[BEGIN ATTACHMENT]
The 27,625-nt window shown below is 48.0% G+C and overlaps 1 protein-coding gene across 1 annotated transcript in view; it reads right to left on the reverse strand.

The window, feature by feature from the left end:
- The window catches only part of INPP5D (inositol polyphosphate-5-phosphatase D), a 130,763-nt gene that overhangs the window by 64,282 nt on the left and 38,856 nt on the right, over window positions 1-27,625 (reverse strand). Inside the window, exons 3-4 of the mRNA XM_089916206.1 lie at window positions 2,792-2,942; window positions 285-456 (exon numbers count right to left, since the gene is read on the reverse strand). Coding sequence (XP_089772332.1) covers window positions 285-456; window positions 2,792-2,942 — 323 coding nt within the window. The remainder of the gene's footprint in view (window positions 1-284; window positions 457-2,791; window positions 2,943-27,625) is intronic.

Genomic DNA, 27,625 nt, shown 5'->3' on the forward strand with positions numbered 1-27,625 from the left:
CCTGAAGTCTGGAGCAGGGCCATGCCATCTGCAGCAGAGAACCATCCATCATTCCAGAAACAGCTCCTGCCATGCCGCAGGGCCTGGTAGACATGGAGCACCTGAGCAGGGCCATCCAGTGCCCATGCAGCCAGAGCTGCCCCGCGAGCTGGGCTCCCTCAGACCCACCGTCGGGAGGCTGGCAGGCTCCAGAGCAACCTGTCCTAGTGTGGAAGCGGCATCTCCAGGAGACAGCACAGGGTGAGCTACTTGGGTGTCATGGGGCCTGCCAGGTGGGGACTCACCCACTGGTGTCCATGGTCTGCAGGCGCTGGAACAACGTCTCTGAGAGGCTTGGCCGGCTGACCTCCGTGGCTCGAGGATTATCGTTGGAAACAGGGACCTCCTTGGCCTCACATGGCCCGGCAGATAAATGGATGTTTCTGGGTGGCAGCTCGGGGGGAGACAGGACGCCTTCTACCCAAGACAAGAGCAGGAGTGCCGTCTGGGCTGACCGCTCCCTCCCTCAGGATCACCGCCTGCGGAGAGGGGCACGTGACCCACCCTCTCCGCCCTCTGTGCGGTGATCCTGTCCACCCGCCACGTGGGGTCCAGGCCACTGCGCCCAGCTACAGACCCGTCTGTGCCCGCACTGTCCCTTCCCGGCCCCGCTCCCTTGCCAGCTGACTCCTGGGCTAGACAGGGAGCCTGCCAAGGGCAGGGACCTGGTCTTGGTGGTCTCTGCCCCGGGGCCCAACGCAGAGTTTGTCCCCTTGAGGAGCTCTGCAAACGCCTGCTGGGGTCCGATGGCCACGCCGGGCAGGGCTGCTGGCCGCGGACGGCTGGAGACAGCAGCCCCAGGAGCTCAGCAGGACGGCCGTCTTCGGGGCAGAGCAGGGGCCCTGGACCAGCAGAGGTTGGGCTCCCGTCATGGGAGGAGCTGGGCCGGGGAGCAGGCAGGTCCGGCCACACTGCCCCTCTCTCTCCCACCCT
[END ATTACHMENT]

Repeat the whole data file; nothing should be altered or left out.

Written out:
The 27,625-nt window shown below is 48.0% G+C and overlaps 1 protein-coding gene across 1 annotated transcript in view; it reads right to left on the reverse strand.

The window, feature by feature from the left end:
- The window catches only part of INPP5D (inositol polyphosphate-5-phosphatase D), a 130,763-nt gene that overhangs the window by 64,282 nt on the left and 38,856 nt on the right, over window positions 1-27,625 (reverse strand). Inside the window, exons 3-4 of the mRNA XM_089916206.1 lie at window positions 2,792-2,942; window positions 285-456 (exon numbers count right to left, since the gene is read on the reverse strand). Coding sequence (XP_089772332.1) covers window positions 285-456; window positions 2,792-2,942 — 323 coding nt within the window. The remainder of the gene's footprint in view (window positions 1-284; window positions 457-2,791; window positions 2,943-27,625) is intronic.

Genomic DNA, 27,625 nt, shown 5'->3' on the forward strand with positions numbered 1-27,625 from the left:
CCTGAAGTCTGGAGCAGGGCCATGCCATCTGCAGCAGAGAACCATCCATCATTCCAGAAACAGCTCCTGCCATGCCGCAGGGCCTGGTAGACATGGAGCACCTGAGCAGGGCCATCCAGTGCCCATGCAGCCAGAGCTGCCCCGCGAGCTGGGCTCCCTCAGACCCACCGTCGGGAGGCTGGCAGGCTCCAGAGCAACCTGTCCTAGTGTGGAAGCGGCATCTCCAGGAGACAGCACAGGGTGAGCTACTTGGGTGTCATGGGGCCTGCCAGGTGGGGACTCACCCACTGGTGTCCATGGTCTGCAGGCGCTGGAACAACGTCTCTGAGAGGCTTGGCCGGCTGACCTCCGTGGCTCGAGGATTATCGTTGGAAACAGGGACCTCCTTGGCCTCACATGGCCCGGCAGATAAATGGATGTTTCTGGGTGGCAGCTCGGGGGGAGACAGGACGCCTTCTACCCAAGACAAGAGCAGGAGTGCCGTCTGGGCTGACCGCTCCCTCCCTCAGGATCACCGCCTGCGGAGAGGGGCACGTGACCCACCCTCTCCGCCCTCTGTGCGGTGATCCTGTCCACCCGCCACGTGGGGTCCAGGCCACTGCGCCCAGCTACAGACCCGTCTGTGCCCGCACTGTCCCTTCCCGGCCCCGCTCCCTTGCCAGCTGACTCCTGGGCTAGACAGGGAGCCTGCCAAGGGCAGGGACCTGGTCTTGGTGGTCTCTGCCCCGGGGCCCAACGCAGAGTTTGTCCCCTTGAGGAGCTCTGCAAACGCCTGCTGGGGTCCGATGGCCACGCCGGGCAGGGCTGCTGGCCGCGGACGGCTGGAGACAGCAGCCCCAGGAGCTCAGCAGGACGGCCGTCTTCGGGGCAGAGCAGGGGCCCTGGACCAGCAGAGGTTGGGCTCCCGTCATGGGAGGAGCTGGGCCGGGGAGCAGGCAGGTCCGGCCACACTGCCCCTCTCTCTCCCACCCT